A few years ago, the month of June was called the Red June, to encourage and draw the population's attention to blood donation. June was also chosen as the month of LGBTQIA + Pride, to honor the date on which the Stonewall Uprising took place.
The Stonewall Uprising (or Stonewall Rebellion) took place on June 28, 1969, at the Stonewall Inn bar in New York, USA. The bar had a large number of LGBTQIA + clients, and after police beat some of them, most of whom were young people from the periphery, homeless (many who had left their families because of prejudice, according to reports in books), and drag queens, a rebellion started, bringing to the streets of New York Protestants who were part of the gay community, which until then hid.
For this reason, the date went down in history, and the event is considered the milestone of the gay liberation movement and the moment when activism for LGBTQIA + rights wins the public debate and the streets.
But after all, what does LGBTQIA + Pride Month have to do with Red June?
Since the event in 1969, the LGBTQIA + community has gained more strength to fight and guarantee their rights. When AIDS began to spread in the 1980s, it was noted that many of those infected were homosexuals, which in addition to contributing to the prejudice that already existed in society, opened up the scope for calling them a "risk group".
Despite this, another group contributed to the spread of AIDS: injecting drug users. Drug users can be men or women, regardless of their sexual orientation, and with that, it was found that there is no risk group, but risk behaviors.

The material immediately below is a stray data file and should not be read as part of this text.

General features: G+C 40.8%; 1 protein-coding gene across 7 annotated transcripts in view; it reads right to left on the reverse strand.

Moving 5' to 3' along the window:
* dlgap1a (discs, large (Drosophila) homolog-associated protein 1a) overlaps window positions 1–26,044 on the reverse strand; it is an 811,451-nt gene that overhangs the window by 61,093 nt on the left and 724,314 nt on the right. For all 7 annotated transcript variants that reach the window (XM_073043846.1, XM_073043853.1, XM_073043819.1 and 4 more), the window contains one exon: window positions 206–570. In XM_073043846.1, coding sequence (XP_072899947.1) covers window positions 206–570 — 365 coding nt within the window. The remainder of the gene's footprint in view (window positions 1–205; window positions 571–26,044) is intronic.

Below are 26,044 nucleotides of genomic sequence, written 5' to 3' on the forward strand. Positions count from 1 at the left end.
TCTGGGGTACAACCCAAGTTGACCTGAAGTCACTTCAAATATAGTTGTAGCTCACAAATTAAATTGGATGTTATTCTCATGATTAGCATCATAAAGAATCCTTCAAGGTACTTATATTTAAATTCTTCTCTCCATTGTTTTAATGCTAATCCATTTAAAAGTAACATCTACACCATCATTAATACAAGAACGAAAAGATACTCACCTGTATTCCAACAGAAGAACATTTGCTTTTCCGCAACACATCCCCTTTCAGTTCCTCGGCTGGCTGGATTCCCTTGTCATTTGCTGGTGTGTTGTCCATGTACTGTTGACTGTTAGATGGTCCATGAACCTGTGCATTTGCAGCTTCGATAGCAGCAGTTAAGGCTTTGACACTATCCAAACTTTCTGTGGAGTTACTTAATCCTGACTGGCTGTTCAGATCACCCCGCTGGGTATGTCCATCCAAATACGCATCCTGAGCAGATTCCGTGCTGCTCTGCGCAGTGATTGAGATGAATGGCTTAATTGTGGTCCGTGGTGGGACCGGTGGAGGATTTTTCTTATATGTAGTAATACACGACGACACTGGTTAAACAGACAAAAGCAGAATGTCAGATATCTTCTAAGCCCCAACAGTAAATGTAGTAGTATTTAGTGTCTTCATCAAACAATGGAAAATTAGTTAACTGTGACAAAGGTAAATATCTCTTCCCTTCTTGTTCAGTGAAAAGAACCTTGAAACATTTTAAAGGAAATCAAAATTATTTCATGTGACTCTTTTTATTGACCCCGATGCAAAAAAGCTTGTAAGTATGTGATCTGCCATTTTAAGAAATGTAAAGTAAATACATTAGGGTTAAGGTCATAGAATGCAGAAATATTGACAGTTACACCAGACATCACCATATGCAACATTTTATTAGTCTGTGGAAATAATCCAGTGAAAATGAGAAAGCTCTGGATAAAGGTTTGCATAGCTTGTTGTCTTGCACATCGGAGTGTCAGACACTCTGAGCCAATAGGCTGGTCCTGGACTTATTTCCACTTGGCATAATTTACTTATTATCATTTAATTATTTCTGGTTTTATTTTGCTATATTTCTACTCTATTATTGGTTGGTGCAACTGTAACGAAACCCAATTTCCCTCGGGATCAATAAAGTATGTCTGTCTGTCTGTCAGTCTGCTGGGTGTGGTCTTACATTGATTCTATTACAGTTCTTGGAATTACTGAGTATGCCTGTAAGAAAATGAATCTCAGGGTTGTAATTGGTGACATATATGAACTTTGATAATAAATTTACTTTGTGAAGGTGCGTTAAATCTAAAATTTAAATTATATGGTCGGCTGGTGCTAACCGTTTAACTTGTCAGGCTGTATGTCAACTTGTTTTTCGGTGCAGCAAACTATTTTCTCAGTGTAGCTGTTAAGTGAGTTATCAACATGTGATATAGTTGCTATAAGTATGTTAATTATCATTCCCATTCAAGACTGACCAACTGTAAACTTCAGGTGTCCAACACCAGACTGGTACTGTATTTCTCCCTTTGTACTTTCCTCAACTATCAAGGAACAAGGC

However, the AIDS epidemic that marked the 1980s prompted several governments to take drastic measures to try to control the spread of the disease. It was in this global context that Brazil, following other countries, prohibited 1993 that homosexual men donate blood. With the advancement of science and methods to avoid infection, barriers were reduced so that homosexuals and bisexuals could also contribute to the blood bank.
In Brazil, the total veto on blood donation by men who had sex with other men was relaxed in 2002, when Anvisa started to authorize the donation, provided that the sexual intercourse had occurred at least 12 months ago. However, in 2016, a question was raised about this practice, which ended up culminating in the trial to lift the restriction.
Minister Edson Fachin, a rapporteur of the case, said that discrimination against homosexuals in blood donation has no technical justification, data, or scientific advances, and offends human dignity. According to him, banks should select donors based on the safety of their sexual practices (which includes condom use and diversity of partners, for example), not on sexual orientation.
Victory LGBTQIA +
On May 8, 2020, the Brazilian STF ministers concluded the trial that considered unconstitutional provisions of the Ministry of Health and Anvisa rules that excluded from the list of qualified blood donors “men who had sex with other men and/or their sexual partners in the previous 12 months ".
This is a victory that for decades had been expected by those who would like to contribute to the blood banks, but were prevented by their sexual orientation. Currently, with low blood stocks amid the coronavirus pandemic, this sensible decision will help to leverage blood collection throughout Brazil.